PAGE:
How healthy are sunflower seeds compared to other seeds?
Some seeds have an advantage over sunflower when it comes to certain nutrients. Chia seeds are packed with plant-based omega-3 fatty acids (with 5 grams for a one-ounce serving) and fiber (10 grams per serving). Hemp seeds and flax seeds are also higher in omega-3 fatty acids than sunflower seeds.
“However, sunflower seeds are richer in vitamins and minerals,” says St. Pierre, “and generally provide a superior flavor profile to the neutral chia seed.” Sunflower seeds also have some of the highest concentrations of phytosterols, plant molecules that are good for reducing cholesterol and promoting heart health, says Yeung.
In general, though, all seeds provide a good mix of healthy fats, fiber, vitamins, minerals and phytonutrients, which is why it’s important to incorporate a variety of seeds into your diet.
What’s the healthiest way to eat sunflower seeds?
Sunflower kernels can be roasted with or without the shell on, and are most commonly eaten after removing the shell. “Shells have a lot of fiber and can be eaten, but are very hard, and if not chewed well may harm the digestive tract,” Yeung says.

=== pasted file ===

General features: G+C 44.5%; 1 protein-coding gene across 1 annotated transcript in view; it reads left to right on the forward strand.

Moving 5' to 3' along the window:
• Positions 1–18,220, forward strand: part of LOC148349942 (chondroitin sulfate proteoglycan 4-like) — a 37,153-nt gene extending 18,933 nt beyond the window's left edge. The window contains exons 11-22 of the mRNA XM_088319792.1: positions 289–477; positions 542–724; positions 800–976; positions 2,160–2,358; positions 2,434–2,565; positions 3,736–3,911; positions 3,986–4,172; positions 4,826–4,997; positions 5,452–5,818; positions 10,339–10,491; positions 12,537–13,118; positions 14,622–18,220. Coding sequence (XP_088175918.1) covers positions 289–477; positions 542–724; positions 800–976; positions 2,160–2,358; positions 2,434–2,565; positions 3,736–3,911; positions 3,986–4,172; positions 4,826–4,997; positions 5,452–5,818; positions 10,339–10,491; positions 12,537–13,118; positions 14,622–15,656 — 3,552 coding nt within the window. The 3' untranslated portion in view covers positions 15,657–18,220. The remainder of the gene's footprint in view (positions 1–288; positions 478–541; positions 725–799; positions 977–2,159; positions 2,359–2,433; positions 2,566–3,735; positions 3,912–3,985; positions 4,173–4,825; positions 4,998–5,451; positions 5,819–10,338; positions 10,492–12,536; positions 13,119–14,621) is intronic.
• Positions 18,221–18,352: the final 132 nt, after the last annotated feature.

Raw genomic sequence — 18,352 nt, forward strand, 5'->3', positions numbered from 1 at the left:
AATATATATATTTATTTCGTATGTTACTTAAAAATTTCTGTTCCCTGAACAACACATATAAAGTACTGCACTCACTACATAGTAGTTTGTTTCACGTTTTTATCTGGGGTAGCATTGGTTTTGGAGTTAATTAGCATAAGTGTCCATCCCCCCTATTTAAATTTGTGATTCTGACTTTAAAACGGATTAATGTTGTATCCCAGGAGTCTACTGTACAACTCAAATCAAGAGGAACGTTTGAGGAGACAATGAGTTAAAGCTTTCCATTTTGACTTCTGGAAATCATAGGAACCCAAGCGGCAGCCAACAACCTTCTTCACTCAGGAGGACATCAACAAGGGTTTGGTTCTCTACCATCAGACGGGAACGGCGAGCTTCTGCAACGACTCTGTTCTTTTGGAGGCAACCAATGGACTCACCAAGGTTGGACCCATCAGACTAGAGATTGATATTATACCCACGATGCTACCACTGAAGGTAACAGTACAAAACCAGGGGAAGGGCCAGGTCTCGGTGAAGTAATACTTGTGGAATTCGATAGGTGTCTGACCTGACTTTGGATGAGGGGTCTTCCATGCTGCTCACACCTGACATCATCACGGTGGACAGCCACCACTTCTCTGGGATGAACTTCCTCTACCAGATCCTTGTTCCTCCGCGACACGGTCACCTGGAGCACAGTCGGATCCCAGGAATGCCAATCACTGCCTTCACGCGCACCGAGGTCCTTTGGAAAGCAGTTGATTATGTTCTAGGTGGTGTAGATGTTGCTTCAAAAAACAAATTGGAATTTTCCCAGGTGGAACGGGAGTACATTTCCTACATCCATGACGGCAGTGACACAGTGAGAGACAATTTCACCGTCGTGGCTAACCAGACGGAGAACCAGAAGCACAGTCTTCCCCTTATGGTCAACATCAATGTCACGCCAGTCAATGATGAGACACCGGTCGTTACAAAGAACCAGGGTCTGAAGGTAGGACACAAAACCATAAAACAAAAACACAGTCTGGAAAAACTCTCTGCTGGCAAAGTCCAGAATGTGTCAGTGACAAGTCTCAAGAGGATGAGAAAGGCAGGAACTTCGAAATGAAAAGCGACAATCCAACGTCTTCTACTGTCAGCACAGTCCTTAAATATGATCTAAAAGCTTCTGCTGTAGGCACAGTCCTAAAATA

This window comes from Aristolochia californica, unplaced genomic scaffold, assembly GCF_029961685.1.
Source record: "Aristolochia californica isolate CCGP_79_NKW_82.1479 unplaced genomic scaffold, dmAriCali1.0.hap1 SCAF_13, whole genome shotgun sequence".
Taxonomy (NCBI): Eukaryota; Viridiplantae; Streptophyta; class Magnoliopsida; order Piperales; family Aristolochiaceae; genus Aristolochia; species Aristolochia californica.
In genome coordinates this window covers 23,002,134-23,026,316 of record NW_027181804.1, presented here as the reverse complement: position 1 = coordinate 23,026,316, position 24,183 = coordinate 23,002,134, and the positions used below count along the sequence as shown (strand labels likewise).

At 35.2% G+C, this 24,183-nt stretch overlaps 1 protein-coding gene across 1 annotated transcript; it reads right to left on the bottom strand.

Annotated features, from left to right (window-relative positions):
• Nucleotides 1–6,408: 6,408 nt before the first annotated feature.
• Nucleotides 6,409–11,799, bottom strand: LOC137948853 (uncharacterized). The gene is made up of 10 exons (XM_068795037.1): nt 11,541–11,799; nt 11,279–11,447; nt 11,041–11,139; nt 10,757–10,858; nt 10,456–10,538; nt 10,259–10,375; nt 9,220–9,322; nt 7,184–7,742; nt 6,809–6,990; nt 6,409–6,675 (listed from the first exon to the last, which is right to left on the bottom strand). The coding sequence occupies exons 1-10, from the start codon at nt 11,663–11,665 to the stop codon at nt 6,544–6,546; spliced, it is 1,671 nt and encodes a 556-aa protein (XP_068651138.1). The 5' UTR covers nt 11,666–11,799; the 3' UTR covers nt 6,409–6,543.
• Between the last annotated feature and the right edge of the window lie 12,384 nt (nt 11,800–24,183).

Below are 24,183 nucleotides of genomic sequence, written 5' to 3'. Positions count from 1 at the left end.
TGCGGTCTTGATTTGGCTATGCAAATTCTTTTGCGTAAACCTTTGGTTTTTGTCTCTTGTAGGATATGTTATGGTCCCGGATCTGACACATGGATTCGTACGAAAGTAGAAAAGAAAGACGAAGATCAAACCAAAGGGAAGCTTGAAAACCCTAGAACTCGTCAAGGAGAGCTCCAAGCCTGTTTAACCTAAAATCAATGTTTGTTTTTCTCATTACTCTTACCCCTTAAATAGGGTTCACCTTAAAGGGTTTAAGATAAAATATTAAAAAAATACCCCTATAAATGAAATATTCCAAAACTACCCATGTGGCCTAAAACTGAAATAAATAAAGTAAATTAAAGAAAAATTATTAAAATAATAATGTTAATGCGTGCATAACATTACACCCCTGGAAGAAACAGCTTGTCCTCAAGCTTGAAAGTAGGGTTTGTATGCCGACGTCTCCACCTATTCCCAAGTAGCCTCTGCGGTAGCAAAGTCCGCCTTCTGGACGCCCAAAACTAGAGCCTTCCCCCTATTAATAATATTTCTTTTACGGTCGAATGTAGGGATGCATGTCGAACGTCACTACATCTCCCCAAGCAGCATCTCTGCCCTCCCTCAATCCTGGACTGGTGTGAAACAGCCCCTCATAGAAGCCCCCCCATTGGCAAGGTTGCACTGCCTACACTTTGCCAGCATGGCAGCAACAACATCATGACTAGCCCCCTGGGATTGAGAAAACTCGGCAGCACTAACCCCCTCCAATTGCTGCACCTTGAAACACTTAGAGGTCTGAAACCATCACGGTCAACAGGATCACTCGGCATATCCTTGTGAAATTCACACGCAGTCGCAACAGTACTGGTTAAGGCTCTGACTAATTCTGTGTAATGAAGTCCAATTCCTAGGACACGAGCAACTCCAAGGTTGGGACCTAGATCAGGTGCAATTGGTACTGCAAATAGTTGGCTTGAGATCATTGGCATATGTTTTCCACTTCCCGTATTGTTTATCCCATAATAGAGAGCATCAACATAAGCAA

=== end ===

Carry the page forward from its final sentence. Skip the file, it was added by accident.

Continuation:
You can eat sunflower seeds raw or buy dry roasted seeds with or without the shell. They also come in flavored varieties. Unsalted, raw kernels are the least processed versions of the seeds, says Yeung, but pick a seed that you’ll enjoy so that you’ll actually eat them. Eat them on their own or sprinkle them on oatmeal, yogurt, soups and salads, says Yeung.
Just remember they’re a high-fat food. Portion control is key so that you reap the health benefits while avoiding excess calories, says Yeung. And since sunflower seeds have a good amount of fat, they can go rancid, so make sure to store them in an airtight container.
Here's what to know about the health benefits of sunflower seeds, including how their nutritional content stacks up against chia seeds.